The Danube

Hydrographical characteristics

The length 2.857 km (21st place in the world and 2nd in Europe)

Basin surface 817.000 km2 (25th place in the world)

As a waterway, the Danube is used in the length of 2.588 km, from Sulina (the mouth of the Danube in the Black Sea) to Ulm (West Germany). The riverbed of the Danube stretches through the territories of nine countries (Germany, Austria, Slovakia, Hungary, Croatia, Serbia, Bulgaria, Romania, and Ukraine). The section through Serbia is 588 km long and 230 km represent the state border.

There are three specific sectors on the Danube:

–          The Upper Danube, from the spring to the West Carpathian at Devinsky Gate

–          The Central Danube, from the Devinsky Gate to the South Carpathian at Orsava

–          The Lower Danube, from Orsava to the mouth into the Black Sea.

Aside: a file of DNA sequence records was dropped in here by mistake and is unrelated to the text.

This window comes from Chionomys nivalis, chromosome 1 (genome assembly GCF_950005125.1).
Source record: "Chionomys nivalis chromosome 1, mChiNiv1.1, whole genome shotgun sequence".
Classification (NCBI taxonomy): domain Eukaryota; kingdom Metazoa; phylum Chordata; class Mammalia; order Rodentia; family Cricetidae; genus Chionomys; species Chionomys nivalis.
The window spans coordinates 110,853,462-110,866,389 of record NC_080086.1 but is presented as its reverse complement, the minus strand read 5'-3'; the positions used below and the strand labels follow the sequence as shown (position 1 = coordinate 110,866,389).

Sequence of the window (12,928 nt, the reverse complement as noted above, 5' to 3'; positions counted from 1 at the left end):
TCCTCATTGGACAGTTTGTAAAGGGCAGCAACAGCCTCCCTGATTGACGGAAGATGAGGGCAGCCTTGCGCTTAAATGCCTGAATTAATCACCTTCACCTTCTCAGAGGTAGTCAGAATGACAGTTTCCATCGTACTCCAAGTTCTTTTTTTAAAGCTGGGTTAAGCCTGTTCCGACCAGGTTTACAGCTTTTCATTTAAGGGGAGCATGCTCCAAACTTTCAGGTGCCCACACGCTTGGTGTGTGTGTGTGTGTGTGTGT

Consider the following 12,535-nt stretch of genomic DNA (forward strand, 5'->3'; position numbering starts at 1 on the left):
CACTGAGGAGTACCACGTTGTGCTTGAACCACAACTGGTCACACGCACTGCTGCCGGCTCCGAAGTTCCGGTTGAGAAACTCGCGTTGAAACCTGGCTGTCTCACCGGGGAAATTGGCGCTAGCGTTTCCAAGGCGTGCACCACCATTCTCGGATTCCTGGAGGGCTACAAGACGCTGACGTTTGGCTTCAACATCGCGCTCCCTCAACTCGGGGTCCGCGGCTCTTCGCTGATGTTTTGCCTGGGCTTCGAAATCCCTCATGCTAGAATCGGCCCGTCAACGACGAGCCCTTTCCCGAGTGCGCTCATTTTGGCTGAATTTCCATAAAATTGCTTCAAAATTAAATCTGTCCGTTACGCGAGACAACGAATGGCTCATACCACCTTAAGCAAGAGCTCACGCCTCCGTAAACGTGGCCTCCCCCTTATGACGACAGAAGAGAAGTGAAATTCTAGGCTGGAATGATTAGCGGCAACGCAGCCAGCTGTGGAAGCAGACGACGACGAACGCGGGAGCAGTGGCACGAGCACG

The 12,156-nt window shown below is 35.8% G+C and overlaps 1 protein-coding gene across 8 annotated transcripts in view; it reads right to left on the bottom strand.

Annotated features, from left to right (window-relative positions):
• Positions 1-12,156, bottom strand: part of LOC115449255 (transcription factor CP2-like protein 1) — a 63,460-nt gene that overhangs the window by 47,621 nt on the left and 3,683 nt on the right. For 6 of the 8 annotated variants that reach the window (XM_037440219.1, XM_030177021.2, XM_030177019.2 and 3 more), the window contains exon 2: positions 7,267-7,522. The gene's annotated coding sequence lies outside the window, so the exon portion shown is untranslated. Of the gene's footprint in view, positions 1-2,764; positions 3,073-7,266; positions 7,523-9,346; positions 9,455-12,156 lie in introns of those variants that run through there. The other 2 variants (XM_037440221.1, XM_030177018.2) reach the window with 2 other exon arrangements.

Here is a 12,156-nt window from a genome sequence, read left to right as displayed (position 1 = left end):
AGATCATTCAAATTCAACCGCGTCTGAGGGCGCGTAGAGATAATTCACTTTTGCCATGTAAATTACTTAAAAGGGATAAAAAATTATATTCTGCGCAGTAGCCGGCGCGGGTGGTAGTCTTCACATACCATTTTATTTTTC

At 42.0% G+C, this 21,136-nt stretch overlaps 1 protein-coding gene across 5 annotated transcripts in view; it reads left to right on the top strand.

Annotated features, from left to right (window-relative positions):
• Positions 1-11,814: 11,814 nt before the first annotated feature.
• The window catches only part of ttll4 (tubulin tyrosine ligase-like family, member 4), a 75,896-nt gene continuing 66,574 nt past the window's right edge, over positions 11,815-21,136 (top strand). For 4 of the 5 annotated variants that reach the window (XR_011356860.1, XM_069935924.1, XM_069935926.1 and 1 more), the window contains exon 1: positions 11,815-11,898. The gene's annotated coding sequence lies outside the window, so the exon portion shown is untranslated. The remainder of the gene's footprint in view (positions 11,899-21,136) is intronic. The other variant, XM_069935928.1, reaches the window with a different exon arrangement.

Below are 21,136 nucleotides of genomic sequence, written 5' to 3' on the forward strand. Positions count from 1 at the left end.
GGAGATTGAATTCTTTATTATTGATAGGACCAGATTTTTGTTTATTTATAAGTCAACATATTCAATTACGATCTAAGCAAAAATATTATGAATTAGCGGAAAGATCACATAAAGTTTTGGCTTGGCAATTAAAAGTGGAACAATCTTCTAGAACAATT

In the section from the state border to the confluence of the Nera River, the Danube shows all characteristics of a flatland river.

The use of the Danube potentials is in the development plans of all the countries through which it flows. The resources of the Danube are used for water supply of the population, industry, agriculture, hydro-power, navigation, fishing, tourism, recreation, etc.

The Tisa

The largest tributary of the Danube and international river, which flows through four countries (Ukraine, Romania, Hungary, and Serbia), while the basin area also stretches onto the territory of Slovakia. Its total length is 966 km and it is a typical flatland river. The Tisa springs in the Carpathian Mountains and it is one of the oldest rivers in the world. The flow of the Tisa can be divided in three sections: